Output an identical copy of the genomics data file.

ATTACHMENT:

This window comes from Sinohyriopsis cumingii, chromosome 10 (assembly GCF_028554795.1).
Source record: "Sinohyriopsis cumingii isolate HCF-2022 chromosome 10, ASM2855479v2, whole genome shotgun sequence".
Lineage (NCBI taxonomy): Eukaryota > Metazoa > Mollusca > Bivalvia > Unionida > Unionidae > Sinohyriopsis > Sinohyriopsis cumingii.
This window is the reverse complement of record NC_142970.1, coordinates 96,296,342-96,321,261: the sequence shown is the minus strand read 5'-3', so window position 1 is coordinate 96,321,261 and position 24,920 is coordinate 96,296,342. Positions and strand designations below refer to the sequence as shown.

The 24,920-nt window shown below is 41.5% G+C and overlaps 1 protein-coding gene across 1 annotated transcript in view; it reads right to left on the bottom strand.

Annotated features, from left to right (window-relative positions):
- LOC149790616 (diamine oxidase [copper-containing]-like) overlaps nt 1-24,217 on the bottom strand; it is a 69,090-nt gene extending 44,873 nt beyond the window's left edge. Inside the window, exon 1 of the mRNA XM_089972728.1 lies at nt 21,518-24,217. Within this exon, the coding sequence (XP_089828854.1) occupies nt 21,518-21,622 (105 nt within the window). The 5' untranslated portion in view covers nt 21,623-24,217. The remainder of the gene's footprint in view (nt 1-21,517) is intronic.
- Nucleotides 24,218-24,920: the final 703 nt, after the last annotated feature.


This window comes from Sinohyriopsis cumingii, chromosome 10 (assembly GCF_028554795.1).
Source record: "Sinohyriopsis cumingii isolate HCF-2022 chromosome 10, ASM2855479v2, whole genome shotgun sequence".
Lineage (NCBI taxonomy): Eukaryota > Metazoa > Mollusca > Bivalvia > Unionida > Unionidae > Sinohyriopsis > Sinohyriopsis cumingii.
This window is the reverse complement of record NC_142970.1, coordinates 96,296,342-96,321,261: the sequence shown is the minus strand read 5'-3', so window position 1 is coordinate 96,321,261 and position 24,920 is coordinate 96,296,342. Positions and strand designations below refer to the sequence as shown.

The 24,920-nt window shown below is 41.5% G+C and overlaps 1 protein-coding gene across 1 annotated transcript in view; it reads right to left on the bottom strand.

Annotated features, from left to right (window-relative positions):
- LOC149790616 (diamine oxidase [copper-containing]-like) overlaps nt 1-24,217 on the bottom strand; it is a 69,090-nt gene extending 44,873 nt beyond the window's left edge. Inside the window, exon 1 of the mRNA XM_089972728.1 lies at nt 21,518-24,217. Within this exon, the coding sequence (XP_089828854.1) occupies nt 21,518-21,622 (105 nt within the window). The 5' untranslated portion in view covers nt 21,623-24,217. The remainder of the gene's footprint in view (nt 1-21,517) is intronic.
- Nucleotides 24,218-24,920: the final 703 nt, after the last annotated feature.